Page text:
My Battle With Depression

This year has been extremely difficult for me and my mental health. I came back from Cambodia and my world shook from the change, and then covid hit and my world shook even more.

For someone susceptible to mental illness, instances such as these are more than enough to tip one over the edge.

This year, I’ve experienced some of the most intense depression I can remember in a long time. Anxiety has been high, and if I’m not feeling nervous or worried about the future, I’m feeling flat, down and in the dumps.

The month of August was tough. I spent most of the time in a very ordinary state and I dipped dramatically for a period of a couple of days.

During those days of depression, you are stuck not being able to do anything. You can’t work or study because your brain is mush. You don’t exercise or socialise because there is no motivation to do so and it requires far too much effort to even get yourself out of bed.

I spend those days sitting in my car, ruminating in negative and sometimes morbid thought. I do my best to sleep it off and let the time just pass me by so the pain can subside.

The day after, your body feels exhausted. It’s like you have run a marathon without even moving a limb. Your body has taken that much of a beating, you feel sleepy and lethargic for days afterwards.

It’s come time now that I see a psychiatrist for a new medication plan.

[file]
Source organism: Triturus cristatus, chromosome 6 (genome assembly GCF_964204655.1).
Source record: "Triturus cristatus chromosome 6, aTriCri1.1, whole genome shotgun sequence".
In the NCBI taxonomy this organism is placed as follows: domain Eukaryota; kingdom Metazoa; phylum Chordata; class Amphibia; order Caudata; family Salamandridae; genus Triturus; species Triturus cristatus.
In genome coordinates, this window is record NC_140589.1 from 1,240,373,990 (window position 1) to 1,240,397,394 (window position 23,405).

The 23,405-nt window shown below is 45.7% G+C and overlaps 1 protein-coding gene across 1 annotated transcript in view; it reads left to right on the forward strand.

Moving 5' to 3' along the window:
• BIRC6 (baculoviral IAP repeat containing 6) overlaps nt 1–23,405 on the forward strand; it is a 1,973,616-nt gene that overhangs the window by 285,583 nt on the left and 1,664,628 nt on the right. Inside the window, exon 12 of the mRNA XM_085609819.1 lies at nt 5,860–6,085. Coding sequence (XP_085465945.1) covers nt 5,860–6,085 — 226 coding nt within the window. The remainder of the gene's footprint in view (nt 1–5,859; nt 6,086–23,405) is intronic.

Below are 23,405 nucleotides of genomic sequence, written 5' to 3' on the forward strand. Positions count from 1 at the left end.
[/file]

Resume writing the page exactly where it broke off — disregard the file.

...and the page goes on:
I believe in a holistic approach to any health condition, and so this has also lead me down the path of moving into yoga retreat, where I will spend the next month working and living amongst a spiritual community on the south coast.

A lifestyle that consists of clean vegan eating, a strong daily yoga practice and some good social support with new people – I can only hope that this improves my condition in time.

I have hesitated with posting this as it is personal, however I think it’s important to raise awareness for mental health.

This experience with mental illness has been the catalyst for my scientific endeavour as a psych student, and has been the driving force behind the content I create and if I can reach out and resonate with anyone else suffering, then I feel like I’ve done something good.

One thing I’ve learned recently is, purpose and meaning are the two most important things when trying to ride a rough wave like depression. If you can attribute some sort of meaning to your pain and you can find purpose in it, it helps you ride those waves.

My purpose and meaning is all around wanting to one day help those suffering and with the wisdom and experience I gain through this journey, hopefully I can one day do a great job with that.

Now let’s raise awareness for mental health